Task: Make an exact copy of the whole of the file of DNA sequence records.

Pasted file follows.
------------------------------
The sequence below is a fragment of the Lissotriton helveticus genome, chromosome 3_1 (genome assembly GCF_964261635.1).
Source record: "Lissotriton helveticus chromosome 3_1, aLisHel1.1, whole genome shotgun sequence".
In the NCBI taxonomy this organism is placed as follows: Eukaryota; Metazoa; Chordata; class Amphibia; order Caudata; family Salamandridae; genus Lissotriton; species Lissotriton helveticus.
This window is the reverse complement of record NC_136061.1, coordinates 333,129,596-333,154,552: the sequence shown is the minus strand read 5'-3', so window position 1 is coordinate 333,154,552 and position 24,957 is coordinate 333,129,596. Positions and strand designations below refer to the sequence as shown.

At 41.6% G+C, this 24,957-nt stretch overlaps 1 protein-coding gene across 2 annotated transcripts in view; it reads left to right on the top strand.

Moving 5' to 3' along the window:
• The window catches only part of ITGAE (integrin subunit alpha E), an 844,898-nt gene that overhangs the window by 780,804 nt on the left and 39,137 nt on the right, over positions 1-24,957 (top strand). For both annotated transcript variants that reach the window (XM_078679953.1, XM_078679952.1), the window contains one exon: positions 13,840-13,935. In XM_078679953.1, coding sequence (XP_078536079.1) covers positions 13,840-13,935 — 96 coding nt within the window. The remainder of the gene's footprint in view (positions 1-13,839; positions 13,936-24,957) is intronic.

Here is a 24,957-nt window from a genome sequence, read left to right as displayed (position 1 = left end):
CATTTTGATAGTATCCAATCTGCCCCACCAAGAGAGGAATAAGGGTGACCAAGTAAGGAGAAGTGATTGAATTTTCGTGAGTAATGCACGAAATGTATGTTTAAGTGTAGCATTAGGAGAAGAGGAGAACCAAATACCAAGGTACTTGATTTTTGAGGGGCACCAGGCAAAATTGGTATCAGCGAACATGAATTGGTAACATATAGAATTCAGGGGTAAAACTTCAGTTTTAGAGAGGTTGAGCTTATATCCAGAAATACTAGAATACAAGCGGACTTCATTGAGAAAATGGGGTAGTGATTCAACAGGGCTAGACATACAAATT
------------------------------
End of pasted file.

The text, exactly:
The sequence below is a fragment of the Lissotriton helveticus genome, chromosome 3_1 (genome assembly GCF_964261635.1).
Source record: "Lissotriton helveticus chromosome 3_1, aLisHel1.1, whole genome shotgun sequence".
In the NCBI taxonomy this organism is placed as follows: Eukaryota; Metazoa; Chordata; class Amphibia; order Caudata; family Salamandridae; genus Lissotriton; species Lissotriton helveticus.
This window is the reverse complement of record NC_136061.1, coordinates 333,129,596-333,154,552: the sequence shown is the minus strand read 5'-3', so window position 1 is coordinate 333,154,552 and position 24,957 is coordinate 333,129,596. Positions and strand designations below refer to the sequence as shown.

At 41.6% G+C, this 24,957-nt stretch overlaps 1 protein-coding gene across 2 annotated transcripts in view; it reads left to right on the top strand.

Moving 5' to 3' along the window:
• The window catches only part of ITGAE (integrin subunit alpha E), an 844,898-nt gene that overhangs the window by 780,804 nt on the left and 39,137 nt on the right, over positions 1-24,957 (top strand). For both annotated transcript variants that reach the window (XM_078679953.1, XM_078679952.1), the window contains one exon: positions 13,840-13,935. In XM_078679953.1, coding sequence (XP_078536079.1) covers positions 13,840-13,935 — 96 coding nt within the window. The remainder of the gene's footprint in view (positions 1-13,839; positions 13,936-24,957) is intronic.

Here is a 24,957-nt window from a genome sequence, read left to right as displayed (position 1 = left end):
CATTTTGATAGTATCCAATCTGCCCCACCAAGAGAGGAATAAGGGTGACCAAGTAAGGAGAAGTGATTGAATTTTCGTGAGTAATGCACGAAATGTATGTTTAAGTGTAGCATTAGGAGAAGAGGAGAACCAAATACCAAGGTACTTGATTTTTGAGGGGCACCAGGCAAAATTGGTATCAGCGAACATGAATTGGTAACATATAGAATTCAGGGGTAAAACTTCAGTTTTAGAGAGGTTGAGCTTATATCCAGAAATACTAGAATACAAGCGGACTTCATTGAGAAAATGGGGTAGTGATTCAACAGGGCTAGACATACAAATT